With recent attempts across the country to limit access to abortion and contraception, the library’s collections are particularly relevant. More than 135 collections document the long history of women’s struggle for reproductive freedom and the history of contraception in the United States. Not least among them is the Mary Ware Dennett Collection.
Although Dennett thought organizations prone to “petrify,” she stepped forward in 1915 to establish the National Birth Control League, the first organization in the United States dedicated to providing information about birth control. An activist by temperament, Dennett was a key player in the Arts and Crafts movement, held national and a regional office in suffrage organizations, promoted the Twilight Sleep movement for painless childbirth, and was a member of the Woman’s Peace Party. She was instrumental in the creation of the American Union Against Militarism and the more radical anti-war organization, the Radical People’s Council. All of these leadership roles prepared her for the position of Executive Secretary of the Voluntary Parenthood League, successor to the National Birth Control League.
Much of Dennett’s professional life was motivated by issues in her personal life. After a humiliating public divorce from her husband Hartley, an architect and proponent of “free love,” Dennett, a single mother of two, was left to support herself and her children. Faced with educating her children about sex, she searched for literature on the topic and was disappointed and frustrated by existing publications. Dennett became determined to write her own essay—one that presented factual information, included the emotional side of sexual relations, and provided an understanding that a sex life could be a “vitalizing success.” The resulting essay served not only her immediate family, but was published in a medical review then distributed widely by organizations such as the YWCA, the YMCA, churches, New York school systems, and Union Theological Seminary.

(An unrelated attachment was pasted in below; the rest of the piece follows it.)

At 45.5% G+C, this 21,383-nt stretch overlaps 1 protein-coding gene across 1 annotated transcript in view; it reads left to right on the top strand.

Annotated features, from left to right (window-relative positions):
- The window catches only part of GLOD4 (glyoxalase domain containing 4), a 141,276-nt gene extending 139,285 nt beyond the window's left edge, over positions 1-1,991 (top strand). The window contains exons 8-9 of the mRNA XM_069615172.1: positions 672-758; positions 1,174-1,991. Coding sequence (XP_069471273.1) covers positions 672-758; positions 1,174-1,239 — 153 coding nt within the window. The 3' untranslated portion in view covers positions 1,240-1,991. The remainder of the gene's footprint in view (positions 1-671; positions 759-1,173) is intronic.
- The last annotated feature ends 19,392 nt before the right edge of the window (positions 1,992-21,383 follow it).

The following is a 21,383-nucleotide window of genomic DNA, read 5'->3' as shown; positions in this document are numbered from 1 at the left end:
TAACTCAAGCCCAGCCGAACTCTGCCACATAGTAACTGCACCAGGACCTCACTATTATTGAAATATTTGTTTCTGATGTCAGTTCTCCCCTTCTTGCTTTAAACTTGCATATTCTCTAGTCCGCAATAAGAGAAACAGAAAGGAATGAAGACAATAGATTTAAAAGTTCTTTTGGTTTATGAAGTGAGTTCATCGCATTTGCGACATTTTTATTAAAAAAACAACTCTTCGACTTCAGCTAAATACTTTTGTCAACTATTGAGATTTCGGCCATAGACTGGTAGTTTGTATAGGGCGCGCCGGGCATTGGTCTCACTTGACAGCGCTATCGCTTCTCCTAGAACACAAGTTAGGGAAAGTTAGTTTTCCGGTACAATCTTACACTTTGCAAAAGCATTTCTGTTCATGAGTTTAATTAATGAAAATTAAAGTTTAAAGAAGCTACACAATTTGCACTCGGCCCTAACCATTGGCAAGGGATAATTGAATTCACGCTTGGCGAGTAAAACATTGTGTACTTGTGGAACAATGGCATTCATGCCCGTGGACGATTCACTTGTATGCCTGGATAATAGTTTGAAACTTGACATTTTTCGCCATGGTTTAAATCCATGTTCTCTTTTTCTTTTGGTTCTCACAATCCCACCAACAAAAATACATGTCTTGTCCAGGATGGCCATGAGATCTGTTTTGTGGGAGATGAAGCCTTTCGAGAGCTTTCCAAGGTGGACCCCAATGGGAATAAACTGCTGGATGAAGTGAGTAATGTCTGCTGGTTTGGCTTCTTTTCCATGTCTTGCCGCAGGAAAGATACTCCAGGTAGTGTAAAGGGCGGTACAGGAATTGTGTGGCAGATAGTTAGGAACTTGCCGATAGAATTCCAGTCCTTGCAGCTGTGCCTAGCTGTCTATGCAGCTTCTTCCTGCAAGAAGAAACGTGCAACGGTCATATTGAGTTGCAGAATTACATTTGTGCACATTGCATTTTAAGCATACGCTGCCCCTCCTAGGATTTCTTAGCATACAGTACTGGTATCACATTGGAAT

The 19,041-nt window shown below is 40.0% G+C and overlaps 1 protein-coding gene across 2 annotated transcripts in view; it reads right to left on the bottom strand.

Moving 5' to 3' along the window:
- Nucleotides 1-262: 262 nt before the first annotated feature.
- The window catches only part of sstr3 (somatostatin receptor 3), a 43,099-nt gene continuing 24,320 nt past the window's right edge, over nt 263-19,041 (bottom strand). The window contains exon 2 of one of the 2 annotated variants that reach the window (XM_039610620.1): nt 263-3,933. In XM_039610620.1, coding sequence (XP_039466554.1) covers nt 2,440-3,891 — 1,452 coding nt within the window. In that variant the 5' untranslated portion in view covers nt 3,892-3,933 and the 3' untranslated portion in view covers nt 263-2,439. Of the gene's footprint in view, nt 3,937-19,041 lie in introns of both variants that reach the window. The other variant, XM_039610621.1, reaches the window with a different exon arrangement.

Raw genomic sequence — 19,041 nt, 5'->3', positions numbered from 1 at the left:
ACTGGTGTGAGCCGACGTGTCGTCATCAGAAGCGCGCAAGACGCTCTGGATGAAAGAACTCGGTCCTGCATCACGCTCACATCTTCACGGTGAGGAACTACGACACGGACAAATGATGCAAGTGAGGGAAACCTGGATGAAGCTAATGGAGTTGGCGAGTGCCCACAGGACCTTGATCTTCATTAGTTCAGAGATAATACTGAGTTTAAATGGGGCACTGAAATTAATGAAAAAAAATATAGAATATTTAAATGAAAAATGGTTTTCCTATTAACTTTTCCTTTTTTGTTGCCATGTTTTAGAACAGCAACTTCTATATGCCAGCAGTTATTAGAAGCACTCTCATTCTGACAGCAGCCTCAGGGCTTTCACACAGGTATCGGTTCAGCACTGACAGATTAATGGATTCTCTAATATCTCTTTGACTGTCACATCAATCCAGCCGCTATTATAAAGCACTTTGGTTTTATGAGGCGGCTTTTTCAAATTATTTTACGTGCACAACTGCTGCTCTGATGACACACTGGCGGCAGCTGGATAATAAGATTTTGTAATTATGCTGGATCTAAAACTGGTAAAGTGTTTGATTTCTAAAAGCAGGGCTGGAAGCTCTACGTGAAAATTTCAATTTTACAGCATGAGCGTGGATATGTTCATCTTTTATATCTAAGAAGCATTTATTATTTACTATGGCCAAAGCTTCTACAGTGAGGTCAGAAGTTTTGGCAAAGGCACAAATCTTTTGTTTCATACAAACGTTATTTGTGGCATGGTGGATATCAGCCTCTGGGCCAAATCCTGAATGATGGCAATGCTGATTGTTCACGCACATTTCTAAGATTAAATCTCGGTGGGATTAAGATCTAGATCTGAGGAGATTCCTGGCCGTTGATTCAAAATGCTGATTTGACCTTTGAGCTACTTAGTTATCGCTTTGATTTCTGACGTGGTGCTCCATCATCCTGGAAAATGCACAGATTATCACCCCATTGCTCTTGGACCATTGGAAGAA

Dennett’s most significant and long-term commitment was her attempt, as Executive Secretary of the Voluntary Parenthood League, to overthrow the Comstock laws that deemed information about contraception obscene and therefore unsuitable for distribution by US mail. Dennett’s unrelenting assault on the Postal Service led to her indictment on obscenity charges. In 1928 after receiving a letter from a seemingly desperate Philadelphia woman seeking information on birth control, Dennett mailed her the Sex Side of Life. It was seized by the Postal Service, and Mary Ware Dennett was indicted and convicted on an obscenity charge. Eventually the verdict was overturned, the obscenity standard was redefined, and the letter from the Philadelphia woman was revealed as a hoax, composed by an official in the US Postal Service. Dennett died in 1947.